Nighttime drives

Aug 16, 2018

What happens in the bush after dark? Shawn Catterall our General Manager at Tshukudu Lodge went out in search of what happens when the sun goes down.

Once the sun goes down, the bush becomes a different place. The intense darkness makes one feel vulnerable and brings the senses to life. A myriad of special creatures come out to play, and we use spotlights during evening game drives to highlight the eyes of these nocturnal animals.

On evening game drives, we look for all the little nocturnal animals, like chameleons that shine a bright lime green in the spotlight. Guests can't believe that you can spot such a tiny animal at night as you can't even see them during the day due to their perfect camouflage. Another well-camouflaged animal is the larvae of the Emperor Moth whose silver spines sometimes catch the spotlight.

If we are extremely lucky, after the rains other endangered species such as the African Bullfrog come out onto the road to catch insects: Not many people know that they are endangered and are often driven over by cars.

During the winter months, we see many Spotted Eagle owls that are on the road to collect rodents and insects. During the summer we get two species of nightjars that fly around catching insects in the aftermath of our spotlights.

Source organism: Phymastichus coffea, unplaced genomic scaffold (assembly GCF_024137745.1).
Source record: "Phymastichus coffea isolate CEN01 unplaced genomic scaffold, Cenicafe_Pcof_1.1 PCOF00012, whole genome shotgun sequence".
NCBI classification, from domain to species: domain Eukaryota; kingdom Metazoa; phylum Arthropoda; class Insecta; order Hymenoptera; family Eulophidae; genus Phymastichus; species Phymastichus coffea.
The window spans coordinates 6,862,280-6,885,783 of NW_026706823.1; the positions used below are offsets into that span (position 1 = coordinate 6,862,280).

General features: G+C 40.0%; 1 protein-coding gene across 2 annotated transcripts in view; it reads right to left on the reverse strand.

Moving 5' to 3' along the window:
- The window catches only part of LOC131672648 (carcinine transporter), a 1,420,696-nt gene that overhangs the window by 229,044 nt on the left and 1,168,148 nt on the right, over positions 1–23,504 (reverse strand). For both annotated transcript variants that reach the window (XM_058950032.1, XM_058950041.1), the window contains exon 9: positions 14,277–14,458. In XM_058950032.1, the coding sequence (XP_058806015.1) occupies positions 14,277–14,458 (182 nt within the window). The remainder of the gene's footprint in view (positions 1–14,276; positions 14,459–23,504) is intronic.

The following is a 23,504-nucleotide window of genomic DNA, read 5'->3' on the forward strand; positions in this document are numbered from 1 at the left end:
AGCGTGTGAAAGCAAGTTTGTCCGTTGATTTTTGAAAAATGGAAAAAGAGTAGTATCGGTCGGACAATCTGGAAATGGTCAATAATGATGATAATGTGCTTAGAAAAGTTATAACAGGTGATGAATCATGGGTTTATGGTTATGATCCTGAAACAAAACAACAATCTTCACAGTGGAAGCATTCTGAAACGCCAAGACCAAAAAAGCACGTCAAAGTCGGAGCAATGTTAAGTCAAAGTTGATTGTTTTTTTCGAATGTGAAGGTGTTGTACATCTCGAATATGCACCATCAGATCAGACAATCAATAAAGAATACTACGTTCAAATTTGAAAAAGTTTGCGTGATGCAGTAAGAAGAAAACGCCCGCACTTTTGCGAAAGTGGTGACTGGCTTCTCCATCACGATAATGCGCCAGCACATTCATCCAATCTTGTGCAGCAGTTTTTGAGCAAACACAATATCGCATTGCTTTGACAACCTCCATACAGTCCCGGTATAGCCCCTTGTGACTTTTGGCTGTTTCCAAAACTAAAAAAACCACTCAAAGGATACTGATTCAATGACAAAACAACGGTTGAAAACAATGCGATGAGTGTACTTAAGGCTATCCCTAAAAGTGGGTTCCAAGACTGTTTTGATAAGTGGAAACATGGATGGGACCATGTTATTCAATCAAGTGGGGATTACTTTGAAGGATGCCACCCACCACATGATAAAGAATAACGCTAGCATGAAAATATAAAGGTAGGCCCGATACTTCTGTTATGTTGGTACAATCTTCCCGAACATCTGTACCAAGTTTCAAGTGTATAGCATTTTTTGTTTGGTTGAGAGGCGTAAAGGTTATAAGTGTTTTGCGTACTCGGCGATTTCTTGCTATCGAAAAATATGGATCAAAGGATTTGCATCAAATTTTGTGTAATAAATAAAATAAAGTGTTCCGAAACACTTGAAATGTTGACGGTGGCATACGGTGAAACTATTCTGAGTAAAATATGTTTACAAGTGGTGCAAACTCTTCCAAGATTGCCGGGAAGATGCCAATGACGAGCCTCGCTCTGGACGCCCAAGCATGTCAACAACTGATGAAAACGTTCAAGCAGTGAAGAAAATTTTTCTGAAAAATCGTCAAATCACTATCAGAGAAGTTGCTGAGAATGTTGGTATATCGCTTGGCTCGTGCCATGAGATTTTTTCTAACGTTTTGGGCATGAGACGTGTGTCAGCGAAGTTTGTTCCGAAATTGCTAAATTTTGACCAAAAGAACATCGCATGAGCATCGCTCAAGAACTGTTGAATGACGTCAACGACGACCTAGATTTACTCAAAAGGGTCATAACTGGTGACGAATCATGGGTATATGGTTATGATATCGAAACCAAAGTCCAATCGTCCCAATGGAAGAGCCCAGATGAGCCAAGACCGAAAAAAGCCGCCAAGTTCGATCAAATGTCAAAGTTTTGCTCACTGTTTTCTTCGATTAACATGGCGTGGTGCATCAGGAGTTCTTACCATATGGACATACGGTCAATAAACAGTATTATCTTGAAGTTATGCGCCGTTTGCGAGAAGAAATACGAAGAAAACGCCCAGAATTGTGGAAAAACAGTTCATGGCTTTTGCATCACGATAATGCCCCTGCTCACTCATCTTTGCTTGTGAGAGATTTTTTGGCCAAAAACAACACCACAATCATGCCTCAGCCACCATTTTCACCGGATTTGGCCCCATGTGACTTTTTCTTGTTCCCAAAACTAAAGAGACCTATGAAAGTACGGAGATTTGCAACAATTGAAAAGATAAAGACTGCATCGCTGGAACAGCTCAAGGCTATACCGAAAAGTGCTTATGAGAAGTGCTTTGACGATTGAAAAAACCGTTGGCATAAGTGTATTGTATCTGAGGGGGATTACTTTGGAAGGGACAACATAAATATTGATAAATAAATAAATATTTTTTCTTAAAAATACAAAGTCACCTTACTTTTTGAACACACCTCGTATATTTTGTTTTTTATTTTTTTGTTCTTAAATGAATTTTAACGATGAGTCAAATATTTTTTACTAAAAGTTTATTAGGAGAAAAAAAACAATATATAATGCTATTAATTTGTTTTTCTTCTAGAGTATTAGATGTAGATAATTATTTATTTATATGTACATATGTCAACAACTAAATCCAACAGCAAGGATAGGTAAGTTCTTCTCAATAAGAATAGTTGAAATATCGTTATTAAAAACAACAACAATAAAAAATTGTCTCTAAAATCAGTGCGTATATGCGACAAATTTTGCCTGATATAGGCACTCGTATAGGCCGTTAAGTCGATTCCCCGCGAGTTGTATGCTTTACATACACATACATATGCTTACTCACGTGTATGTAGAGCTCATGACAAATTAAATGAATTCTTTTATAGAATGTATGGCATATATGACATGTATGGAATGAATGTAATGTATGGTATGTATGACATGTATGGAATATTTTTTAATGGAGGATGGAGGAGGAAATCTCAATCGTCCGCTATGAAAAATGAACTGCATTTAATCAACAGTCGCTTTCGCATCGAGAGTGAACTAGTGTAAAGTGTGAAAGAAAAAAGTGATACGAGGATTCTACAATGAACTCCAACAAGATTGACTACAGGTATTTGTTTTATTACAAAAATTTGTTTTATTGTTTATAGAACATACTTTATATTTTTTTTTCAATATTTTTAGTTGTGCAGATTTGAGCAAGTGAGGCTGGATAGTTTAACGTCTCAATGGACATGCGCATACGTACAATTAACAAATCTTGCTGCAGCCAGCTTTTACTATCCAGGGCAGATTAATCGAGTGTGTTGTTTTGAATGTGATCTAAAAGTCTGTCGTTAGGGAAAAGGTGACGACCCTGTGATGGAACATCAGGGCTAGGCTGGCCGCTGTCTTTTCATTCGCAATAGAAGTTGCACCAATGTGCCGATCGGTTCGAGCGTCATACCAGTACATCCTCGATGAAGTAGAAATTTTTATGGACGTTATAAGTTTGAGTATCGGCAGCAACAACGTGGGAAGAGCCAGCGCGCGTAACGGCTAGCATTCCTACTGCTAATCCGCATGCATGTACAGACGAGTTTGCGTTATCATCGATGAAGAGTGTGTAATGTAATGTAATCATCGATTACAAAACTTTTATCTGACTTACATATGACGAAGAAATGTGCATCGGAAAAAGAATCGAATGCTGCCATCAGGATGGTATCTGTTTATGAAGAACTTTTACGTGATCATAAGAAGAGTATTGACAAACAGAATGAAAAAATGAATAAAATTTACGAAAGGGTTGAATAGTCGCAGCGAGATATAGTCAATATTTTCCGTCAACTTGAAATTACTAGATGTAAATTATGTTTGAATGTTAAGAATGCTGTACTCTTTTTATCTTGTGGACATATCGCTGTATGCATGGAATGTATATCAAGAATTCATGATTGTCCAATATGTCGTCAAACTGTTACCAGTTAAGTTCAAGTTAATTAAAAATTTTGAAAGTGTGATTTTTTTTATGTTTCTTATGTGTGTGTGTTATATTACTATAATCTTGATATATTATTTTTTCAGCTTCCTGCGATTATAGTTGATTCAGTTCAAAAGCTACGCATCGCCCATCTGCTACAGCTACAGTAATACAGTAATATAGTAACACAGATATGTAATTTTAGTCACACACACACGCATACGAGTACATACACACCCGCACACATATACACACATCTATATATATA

Of course, there are the ever-present and always searched for predators of the night: lions, leopards and caracals. Ethical guides do not shine their spots on predators at night if they are hunting, so we sit in the dark, listening for the slightest movement, sound of duress or warning from the prey.

The sound is amplified at night and a lion kill sounds like a thunderstorm, with everyone fighting for a bite to eat. When we switch the lights off and listen to a kill, guests get a chance to experience something quite different.

Who says doing game drives in the dark are boring? They are often even more special than driving during the day.

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